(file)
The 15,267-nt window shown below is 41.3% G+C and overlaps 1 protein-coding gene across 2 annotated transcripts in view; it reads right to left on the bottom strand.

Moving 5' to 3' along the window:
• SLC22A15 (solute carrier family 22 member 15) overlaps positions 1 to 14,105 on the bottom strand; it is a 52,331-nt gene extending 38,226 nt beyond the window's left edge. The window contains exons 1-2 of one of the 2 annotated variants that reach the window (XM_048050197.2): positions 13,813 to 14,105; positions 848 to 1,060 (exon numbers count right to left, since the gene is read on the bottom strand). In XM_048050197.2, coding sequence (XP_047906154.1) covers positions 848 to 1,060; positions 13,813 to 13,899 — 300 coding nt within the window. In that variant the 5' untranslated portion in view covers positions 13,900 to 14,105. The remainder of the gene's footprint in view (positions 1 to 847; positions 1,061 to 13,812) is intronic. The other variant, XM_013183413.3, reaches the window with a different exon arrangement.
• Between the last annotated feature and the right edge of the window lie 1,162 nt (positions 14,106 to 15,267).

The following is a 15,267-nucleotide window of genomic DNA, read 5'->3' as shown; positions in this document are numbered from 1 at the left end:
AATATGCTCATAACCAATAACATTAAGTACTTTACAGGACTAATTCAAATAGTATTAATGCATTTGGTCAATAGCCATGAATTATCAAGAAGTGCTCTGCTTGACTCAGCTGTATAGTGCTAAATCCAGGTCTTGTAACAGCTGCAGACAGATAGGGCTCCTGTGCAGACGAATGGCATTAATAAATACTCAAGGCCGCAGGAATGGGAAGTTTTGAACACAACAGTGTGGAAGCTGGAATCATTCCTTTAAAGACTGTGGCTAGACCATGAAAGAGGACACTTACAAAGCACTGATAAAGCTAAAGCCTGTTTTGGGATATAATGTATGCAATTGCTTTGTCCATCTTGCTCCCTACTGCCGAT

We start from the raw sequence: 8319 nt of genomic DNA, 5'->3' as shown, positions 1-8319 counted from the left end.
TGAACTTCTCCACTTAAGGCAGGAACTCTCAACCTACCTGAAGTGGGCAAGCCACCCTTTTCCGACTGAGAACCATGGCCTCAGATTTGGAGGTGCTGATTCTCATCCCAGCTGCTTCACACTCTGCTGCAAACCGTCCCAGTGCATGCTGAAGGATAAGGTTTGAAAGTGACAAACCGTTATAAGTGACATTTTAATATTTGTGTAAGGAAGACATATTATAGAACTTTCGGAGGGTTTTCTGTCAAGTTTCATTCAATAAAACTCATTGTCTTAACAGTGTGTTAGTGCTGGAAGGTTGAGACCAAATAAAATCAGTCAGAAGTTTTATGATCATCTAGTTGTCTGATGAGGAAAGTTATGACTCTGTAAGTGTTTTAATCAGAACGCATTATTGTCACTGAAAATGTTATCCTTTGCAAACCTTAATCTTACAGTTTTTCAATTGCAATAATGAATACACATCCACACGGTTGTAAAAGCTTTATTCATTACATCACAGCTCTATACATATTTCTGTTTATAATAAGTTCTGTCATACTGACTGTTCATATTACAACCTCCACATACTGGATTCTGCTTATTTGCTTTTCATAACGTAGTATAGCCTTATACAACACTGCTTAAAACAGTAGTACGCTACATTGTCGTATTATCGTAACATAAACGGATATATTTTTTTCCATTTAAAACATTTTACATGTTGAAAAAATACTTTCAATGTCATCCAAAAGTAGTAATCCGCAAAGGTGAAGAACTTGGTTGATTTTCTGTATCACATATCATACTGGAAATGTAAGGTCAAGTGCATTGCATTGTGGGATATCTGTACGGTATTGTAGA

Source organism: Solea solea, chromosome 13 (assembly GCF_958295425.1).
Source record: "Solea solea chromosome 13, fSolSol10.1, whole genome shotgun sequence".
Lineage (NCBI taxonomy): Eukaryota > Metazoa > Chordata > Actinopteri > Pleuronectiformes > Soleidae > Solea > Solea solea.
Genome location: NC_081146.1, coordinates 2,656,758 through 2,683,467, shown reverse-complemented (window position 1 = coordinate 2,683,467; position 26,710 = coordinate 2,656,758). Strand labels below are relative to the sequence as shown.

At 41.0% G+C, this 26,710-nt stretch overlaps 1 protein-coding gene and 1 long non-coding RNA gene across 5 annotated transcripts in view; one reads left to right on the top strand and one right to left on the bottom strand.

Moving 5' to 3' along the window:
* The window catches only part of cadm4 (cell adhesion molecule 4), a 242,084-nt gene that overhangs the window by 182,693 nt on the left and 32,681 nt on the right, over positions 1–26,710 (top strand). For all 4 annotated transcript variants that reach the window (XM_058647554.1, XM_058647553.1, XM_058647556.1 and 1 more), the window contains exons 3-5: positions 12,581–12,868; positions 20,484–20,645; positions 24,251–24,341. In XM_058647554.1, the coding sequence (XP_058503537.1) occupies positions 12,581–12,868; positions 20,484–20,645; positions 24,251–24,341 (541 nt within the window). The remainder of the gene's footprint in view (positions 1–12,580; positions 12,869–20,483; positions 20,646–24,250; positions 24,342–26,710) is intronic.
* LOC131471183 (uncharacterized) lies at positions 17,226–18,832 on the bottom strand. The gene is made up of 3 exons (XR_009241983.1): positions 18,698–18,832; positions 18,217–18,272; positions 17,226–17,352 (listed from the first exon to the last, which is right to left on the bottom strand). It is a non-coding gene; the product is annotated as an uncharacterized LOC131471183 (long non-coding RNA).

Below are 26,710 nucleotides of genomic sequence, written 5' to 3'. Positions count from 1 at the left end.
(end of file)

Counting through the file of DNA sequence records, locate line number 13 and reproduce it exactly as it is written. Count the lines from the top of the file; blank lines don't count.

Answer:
At 41.0% G+C, this 26,710-nt stretch overlaps 1 protein-coding gene and 1 long non-coding RNA gene across 5 annotated transcripts in view; one reads left to right on the top strand and one right to left on the bottom strand.